House prices fell for the first time since 2012

House prices fell for the first time since 2012, the collapse of Silicon Valley Bank brought more buyers into the housing market.

Redfin said home prices fell in February year-on-year for the first time since 2012.

But March saw a shift in the market with the collapse of the Silicon Valley bank.

More homebuyers entered the market as mortgage rates fell.

Redfin reported on Friday that home prices fell year-on-year in February, the first time since 2012, but new demand in recent weeks may change those conditions.

The median home sale price fell 1.2% to $386,721 last month as continued Fed rate hikes sent mortgages higher, keeping buyers at bay and forcing sellers to lower their costs.

In February, 14.2% of homes for sale saw prices fall, more than double last year's rate of 5.7%, as the month saw mortgage rates rise nearly a full percentage point.

But this month's banking turmoil changed the outlook as the 30-year fixed mortgage peaked at 6.88% near the end of February and fell to 6.55% by Thursday.

"It is worth noting that the housing market turned around in March after the collapse of Silicon Valley," Redwine said in its report. "Ongoing turmoil in the banking sector has lowered the prospect of the Federal Reserve raising interest rates much more this year. That has pushed down mortgage rates, bringing more homebuyers back into the market."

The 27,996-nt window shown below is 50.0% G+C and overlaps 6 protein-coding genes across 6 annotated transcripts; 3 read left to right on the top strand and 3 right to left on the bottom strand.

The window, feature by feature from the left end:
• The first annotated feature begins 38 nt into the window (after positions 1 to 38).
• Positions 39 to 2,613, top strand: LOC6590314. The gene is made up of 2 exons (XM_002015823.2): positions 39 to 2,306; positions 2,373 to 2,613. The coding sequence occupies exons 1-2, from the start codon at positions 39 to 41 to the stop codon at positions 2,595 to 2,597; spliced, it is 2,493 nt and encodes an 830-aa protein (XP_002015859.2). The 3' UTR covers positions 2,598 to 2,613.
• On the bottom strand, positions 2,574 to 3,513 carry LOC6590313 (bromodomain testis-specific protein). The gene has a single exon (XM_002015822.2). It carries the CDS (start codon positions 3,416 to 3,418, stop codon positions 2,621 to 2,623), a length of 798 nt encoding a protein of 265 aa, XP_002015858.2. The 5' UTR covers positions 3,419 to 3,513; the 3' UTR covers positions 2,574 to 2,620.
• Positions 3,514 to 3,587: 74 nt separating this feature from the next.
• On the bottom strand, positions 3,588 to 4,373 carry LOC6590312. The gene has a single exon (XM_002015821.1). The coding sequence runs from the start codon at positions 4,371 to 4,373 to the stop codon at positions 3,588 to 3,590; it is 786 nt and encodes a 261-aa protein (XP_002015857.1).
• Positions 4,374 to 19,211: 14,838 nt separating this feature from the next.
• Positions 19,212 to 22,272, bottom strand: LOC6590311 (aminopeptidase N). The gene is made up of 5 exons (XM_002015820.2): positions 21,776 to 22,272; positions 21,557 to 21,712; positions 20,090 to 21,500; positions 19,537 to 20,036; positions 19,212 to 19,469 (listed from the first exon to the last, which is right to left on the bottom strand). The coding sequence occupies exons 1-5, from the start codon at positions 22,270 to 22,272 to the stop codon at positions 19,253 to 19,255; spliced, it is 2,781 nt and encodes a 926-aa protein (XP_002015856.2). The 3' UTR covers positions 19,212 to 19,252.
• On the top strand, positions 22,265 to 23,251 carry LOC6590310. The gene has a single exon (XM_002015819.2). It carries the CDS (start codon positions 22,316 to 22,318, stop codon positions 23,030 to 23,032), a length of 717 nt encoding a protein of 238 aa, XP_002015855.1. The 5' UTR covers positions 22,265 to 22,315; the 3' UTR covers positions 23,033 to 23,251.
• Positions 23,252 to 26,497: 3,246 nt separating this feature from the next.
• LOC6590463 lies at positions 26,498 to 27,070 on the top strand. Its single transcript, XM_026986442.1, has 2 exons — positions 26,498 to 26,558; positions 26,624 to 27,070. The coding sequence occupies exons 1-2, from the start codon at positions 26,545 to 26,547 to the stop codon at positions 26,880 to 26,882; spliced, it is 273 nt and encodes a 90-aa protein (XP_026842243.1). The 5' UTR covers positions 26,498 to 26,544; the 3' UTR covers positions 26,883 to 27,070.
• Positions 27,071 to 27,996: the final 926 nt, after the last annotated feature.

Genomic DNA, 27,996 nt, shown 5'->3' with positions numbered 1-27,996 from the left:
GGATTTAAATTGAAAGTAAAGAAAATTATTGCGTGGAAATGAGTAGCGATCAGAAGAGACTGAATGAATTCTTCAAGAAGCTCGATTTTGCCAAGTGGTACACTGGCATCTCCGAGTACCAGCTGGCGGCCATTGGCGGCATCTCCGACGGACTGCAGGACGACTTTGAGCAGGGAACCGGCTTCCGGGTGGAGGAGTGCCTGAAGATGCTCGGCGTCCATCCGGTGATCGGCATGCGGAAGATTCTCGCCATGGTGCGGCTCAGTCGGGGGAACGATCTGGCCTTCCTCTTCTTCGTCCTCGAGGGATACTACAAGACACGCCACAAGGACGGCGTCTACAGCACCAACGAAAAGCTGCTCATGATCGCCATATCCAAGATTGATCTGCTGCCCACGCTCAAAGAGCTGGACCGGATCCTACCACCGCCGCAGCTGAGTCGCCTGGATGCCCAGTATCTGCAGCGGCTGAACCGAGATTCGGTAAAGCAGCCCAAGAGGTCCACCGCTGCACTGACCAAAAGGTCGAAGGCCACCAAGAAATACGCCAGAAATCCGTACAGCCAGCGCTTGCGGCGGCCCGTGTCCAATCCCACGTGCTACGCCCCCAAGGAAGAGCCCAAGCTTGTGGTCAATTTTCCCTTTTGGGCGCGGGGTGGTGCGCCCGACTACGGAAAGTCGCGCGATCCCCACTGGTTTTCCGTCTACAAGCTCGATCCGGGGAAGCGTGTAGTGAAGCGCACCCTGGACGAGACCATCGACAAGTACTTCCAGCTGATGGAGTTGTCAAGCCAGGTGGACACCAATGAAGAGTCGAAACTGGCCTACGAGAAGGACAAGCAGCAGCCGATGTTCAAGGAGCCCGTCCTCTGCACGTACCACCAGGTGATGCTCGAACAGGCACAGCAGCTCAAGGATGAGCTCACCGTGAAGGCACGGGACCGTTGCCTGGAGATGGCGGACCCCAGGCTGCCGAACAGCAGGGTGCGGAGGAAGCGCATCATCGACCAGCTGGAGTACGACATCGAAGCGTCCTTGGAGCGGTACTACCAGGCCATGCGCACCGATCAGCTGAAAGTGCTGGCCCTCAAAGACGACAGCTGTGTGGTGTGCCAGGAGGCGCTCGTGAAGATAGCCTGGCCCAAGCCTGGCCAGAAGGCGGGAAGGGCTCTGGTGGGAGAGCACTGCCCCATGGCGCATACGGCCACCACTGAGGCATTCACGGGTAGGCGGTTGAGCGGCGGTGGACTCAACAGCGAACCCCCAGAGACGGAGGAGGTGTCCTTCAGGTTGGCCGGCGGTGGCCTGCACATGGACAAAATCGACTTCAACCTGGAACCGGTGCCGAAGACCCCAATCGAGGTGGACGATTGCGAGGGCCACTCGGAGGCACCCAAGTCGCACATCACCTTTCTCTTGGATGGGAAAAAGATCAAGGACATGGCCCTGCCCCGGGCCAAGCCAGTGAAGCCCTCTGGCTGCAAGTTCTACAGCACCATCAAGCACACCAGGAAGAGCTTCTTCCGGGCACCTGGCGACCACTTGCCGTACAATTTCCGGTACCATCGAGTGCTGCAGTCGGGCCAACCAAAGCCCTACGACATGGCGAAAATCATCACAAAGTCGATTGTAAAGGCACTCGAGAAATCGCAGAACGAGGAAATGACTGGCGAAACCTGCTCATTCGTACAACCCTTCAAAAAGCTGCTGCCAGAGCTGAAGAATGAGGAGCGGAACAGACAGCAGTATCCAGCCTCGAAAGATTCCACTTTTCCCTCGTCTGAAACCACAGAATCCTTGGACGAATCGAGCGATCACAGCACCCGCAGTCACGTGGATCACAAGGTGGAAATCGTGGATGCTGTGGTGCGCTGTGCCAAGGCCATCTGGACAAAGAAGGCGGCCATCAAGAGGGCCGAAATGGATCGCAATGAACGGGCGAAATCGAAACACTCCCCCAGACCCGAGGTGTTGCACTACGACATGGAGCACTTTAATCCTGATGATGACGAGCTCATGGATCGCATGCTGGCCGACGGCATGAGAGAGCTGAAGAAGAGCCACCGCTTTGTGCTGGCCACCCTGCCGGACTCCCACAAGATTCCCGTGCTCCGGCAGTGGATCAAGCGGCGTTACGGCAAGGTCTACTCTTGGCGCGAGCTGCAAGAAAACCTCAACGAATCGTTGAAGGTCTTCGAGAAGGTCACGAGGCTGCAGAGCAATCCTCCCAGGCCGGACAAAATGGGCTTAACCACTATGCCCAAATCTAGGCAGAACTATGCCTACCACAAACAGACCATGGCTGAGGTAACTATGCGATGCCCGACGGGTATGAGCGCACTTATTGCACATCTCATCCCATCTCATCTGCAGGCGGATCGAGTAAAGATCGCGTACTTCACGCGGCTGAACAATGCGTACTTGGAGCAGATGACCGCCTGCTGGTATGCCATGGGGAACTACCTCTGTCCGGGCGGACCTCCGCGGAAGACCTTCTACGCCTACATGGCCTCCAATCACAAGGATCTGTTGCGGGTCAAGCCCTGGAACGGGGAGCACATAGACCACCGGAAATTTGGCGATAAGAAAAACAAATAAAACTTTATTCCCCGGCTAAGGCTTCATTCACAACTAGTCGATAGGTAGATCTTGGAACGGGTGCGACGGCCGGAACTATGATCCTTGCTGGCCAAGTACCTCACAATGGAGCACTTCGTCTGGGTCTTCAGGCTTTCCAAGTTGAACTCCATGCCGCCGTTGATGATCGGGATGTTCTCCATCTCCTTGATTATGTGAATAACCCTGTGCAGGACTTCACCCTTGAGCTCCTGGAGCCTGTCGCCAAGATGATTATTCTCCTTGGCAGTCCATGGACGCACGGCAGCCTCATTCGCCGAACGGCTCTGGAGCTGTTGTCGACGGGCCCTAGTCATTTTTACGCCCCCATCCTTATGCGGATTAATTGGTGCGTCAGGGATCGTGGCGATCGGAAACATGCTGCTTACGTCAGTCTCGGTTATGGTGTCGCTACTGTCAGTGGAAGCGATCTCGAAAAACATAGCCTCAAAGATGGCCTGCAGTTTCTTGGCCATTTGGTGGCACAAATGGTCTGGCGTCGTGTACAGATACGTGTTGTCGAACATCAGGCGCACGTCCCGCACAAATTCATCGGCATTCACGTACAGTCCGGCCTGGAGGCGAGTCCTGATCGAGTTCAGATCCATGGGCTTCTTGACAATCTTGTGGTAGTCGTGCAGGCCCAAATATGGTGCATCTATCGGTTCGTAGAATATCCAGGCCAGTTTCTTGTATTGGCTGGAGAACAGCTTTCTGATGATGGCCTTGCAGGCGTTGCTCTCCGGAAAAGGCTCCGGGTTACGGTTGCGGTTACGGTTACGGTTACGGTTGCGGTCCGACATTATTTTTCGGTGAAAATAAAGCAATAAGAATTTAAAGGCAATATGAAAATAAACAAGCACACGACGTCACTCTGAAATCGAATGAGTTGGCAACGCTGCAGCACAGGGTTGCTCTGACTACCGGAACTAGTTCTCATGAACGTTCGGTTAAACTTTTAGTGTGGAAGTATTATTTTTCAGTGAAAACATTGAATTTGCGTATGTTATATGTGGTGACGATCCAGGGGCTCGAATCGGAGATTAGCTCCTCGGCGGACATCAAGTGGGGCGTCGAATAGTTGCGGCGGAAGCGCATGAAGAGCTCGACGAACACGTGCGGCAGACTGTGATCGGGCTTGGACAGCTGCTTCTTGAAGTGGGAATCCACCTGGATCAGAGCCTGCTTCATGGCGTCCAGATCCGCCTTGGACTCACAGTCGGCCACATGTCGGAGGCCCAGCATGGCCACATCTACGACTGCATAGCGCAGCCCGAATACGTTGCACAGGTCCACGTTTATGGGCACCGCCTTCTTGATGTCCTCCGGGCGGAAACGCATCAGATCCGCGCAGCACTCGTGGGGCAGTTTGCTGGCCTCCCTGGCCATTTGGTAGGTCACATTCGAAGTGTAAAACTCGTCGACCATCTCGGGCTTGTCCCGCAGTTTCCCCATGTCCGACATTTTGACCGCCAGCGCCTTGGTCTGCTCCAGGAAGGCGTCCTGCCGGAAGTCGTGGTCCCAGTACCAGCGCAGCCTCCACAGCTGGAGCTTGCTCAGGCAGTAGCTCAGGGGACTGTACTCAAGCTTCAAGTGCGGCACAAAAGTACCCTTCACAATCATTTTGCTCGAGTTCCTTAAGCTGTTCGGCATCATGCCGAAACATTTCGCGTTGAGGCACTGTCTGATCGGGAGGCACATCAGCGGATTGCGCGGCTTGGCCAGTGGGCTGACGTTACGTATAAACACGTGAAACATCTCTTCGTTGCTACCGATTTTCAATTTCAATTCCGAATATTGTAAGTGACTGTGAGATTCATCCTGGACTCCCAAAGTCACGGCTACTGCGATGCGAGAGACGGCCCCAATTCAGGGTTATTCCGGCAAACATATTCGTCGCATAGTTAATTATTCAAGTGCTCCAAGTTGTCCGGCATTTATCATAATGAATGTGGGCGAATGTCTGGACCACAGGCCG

According to the Mortgage Bankers Association, total US mortgage applications rose 6.5% last week alone.

Meanwhile, markets still expect the Federal Reserve to increase interest rates by 25 basis points at next week's policy meeting. But then, they start pricing in a series of price cuts later this year.

This is because investors are anticipating that the central bank will ease the aggravating conditions that contributed to the collapse of the SVB and are currently putting other regional banks under pressure.

The National Association of Realtors came to a similar conclusion on mortgage rates and the banking crisis.

"We were expecting mortgage rates to fall into the lower 6% range sometime in the second half of 2023, but now we may see that level in the coming weeks," Nadia Evangelo, chief economist at NAR, told Insider.

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